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Young frontcourt bulks up, looks to take step forward

Todd Needle/Daily
Sophomore forward Jon Horford is one of the big men expected to join Jordan Morgan as a front court force for the Wolverines this season. Buy this photo

By Neal Rothschild, Daily Sports Editor
Published October 30, 2011

If “bigger, faster, stronger” is the goal, then the Michigan basketball team's frontcourt took care of the “bigger” and “stronger” parts this summer.

Four of Michigan’s big men are coming off their first year of experience and used the offseason as an opportunity to bulk up, preparing to bang with the biggest of the Big Ten this season.

Sophomore forwards Jon Horford and Evan Smotrycz, in particular, return to the renovated Crisler Arena with more than just the lessons from last season.

Horford, now 250 pounds, came back 28 pounds heavier than he was when the Wolverines fell to Duke in the round of 32 of the NCAA Tournament in March. Smotrycz, now 235 pounds, brought back 36 pounds to Ann Arbor — thanks to some steak, broccoli and cheese casserole and vanilla cake with chocolate frosting.

“(Strength and conditioning) coach (Jon) Sanderson put a plan together for me,” Smotrycz said. “My mom was cooking all my favorite stuff, I was working out six days a week. I think that all came together and I put it all on.”

Michigan also returns its leading low-post scorer and rebounder in redshirt sophomore Jordan Morgan, as well as sophomore Colton Christian and junior Blake McLimans. Six-foot-eight freshman Max Bielfeldt will also contribute some size. Morgan will likely start alongside Smotrycz, with Horford seeing significant minutes.

Assistant coach Bacari Alexander said he is excited about what Horford’s and Smotrycz’s weight gains can add on the offensive end and on the glass.

“You look at a person’s ability to rebound the basketball when you talk about added strength,” Alexander said. “I think adding that dimension, you get a guy that becomes a statsheet stuffer.”

Alexander said that Smotrycz’s added weight also allows him to initiate and welcome contact, yet he still has the chance to knock down shots.

As for Horford, Alexander said he hasn’t seen a body transformation over an offseason like that of the 6-foot-9 sophomore.

“I think you’ll find a young man who’s going to settle into what college basketball is all about,” Alexander said. “Oftentimes, they come in from that summer into freshman year thinking they invested all the things they should have to be prepared for those moments. I think what Jon will do this year, I think you’ll see him on the court and he’ll have a sureness about himself, and I think his productivity will go up as he sees longer stretches of minutes.”

An area Michigan’s big men will need to improve on is their rebounding. Last year, guard Zack Novak led the team in rebounding and Morgan was the only big man in the top five. Morgan pulled down 5.4 boards per game last year, and the next highest totals from the post players were Smotrycz’s 2.3 and Horford’s 2.0.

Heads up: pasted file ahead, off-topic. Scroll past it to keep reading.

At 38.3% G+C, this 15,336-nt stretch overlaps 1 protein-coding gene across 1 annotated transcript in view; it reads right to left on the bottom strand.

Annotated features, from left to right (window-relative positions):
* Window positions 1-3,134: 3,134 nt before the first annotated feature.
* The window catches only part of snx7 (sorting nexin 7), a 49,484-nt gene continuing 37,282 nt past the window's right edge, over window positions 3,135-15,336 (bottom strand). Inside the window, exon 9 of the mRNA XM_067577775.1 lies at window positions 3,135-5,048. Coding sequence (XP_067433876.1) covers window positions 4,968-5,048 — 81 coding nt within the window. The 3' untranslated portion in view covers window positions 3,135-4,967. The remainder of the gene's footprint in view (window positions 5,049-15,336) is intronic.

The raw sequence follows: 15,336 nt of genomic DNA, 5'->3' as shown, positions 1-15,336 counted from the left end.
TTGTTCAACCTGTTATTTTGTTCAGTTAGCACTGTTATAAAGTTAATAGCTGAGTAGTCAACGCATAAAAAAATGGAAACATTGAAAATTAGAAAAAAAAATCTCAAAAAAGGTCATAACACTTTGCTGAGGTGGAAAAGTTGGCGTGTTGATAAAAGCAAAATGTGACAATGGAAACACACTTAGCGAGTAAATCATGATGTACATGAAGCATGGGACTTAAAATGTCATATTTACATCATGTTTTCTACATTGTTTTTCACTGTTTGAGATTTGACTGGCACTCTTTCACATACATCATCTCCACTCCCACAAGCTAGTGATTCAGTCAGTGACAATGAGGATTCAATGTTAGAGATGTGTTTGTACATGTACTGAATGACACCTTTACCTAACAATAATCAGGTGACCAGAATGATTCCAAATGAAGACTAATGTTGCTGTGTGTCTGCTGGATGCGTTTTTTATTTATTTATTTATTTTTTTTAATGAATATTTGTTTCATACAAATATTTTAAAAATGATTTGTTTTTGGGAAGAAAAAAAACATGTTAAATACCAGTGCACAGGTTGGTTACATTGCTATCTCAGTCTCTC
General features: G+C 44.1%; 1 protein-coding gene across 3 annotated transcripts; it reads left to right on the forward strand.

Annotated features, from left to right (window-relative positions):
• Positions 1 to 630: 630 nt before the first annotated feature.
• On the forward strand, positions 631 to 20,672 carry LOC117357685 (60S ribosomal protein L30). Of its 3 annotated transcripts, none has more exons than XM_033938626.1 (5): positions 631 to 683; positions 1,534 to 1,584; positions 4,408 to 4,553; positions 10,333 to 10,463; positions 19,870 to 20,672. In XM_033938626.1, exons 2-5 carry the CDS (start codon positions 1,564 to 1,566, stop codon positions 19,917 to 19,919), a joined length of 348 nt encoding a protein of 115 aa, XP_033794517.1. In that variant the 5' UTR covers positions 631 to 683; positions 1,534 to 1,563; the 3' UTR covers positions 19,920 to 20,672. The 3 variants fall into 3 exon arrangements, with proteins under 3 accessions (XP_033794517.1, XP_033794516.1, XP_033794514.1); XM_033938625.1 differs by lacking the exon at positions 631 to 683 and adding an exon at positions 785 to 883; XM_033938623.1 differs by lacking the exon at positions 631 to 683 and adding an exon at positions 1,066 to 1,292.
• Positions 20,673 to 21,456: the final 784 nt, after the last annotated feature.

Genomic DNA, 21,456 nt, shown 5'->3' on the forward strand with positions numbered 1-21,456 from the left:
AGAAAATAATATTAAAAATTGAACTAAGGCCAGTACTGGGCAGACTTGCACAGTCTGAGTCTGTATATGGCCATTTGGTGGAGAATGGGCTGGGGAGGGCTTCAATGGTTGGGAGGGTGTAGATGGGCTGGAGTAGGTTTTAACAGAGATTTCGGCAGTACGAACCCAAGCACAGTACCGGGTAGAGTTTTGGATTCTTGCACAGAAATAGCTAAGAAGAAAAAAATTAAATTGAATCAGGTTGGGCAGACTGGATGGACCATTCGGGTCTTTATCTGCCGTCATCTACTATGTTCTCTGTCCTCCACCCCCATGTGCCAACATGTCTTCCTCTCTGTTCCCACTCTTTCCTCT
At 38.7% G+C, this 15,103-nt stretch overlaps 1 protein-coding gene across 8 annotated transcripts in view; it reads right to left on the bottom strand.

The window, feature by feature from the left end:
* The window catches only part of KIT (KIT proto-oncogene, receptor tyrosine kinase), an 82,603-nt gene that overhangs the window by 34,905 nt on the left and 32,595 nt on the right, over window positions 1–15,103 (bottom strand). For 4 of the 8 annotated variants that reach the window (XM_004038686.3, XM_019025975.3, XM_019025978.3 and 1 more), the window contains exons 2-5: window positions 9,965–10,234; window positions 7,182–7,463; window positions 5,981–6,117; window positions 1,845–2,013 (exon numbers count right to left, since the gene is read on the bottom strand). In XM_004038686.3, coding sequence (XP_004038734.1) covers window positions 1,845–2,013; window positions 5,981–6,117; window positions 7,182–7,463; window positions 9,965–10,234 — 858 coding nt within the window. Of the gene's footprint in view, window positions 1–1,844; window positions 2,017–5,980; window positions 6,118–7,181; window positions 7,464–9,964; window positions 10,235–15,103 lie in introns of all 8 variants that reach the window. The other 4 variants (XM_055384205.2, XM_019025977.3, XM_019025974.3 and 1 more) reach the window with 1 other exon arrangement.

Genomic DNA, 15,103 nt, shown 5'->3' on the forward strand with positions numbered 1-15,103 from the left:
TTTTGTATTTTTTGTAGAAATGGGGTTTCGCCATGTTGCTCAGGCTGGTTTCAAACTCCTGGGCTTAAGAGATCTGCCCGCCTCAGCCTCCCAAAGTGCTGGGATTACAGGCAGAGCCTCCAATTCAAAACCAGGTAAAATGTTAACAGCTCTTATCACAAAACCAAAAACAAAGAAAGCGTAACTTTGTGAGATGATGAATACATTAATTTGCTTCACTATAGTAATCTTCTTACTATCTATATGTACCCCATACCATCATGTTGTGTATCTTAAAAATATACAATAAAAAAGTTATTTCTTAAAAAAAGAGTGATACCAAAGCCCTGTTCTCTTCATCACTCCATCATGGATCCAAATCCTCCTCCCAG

“We need to grab a lot more rebounds, and it’s probably one of my main goals to help out with the rebounding and do the dirty work,” Horford said. “Novak’s a good rebounder, especially for his size, but it’s definitely time for a big man to step up and lead the team in rebounding.”

And with at least a year of experience under the belt of all the post players except Bielfeldt, Michigan can expect more fluidity, as the guys know the offense and can be more comfortable in it. Whereas Ohio State, Wisconsin, and Purdue all lost a prominent post presence to graduation, the lack of moving parts for the Wolverines could be a distinct advantage, especially at the beginning of conference play.

“As far as the workouts, we’ve already been through it,” Christian said. “It’s getting slowed down a lot more, because as a freshman everything is so much faster with trying to read ball screens and trying to remember the plays. So far, things are slowed down a lot more and we’re starting to understand the offense better.”

Although the year of experience should help the frontcourt’s progression, the absence of a bonafide point guard could hurt. Last year, then-sophomore Darius Morris, who left school early for the NBA, was able to create opportunities off the dribble and get the big men easy points with dump offs and pick-and-rolls.

But the new point guard — whether it's senior co-captain Stu Douglass or freshmen Trey Burke or Carlton Brundidge — won’t have the physical presence that Morris had.

“One of the things that Darius’s length allowed is him to see a lot of people that others can’t see,” said Michigan coach John Beilein. “For our guards right now, Stu, Trey and Carlton, that is a challenge because they’re not as tall. But they do have very good vision on the perimeter.”

A rapport with the point guards can come with time, size cannot. And that could pose a “big” problem for opponents.


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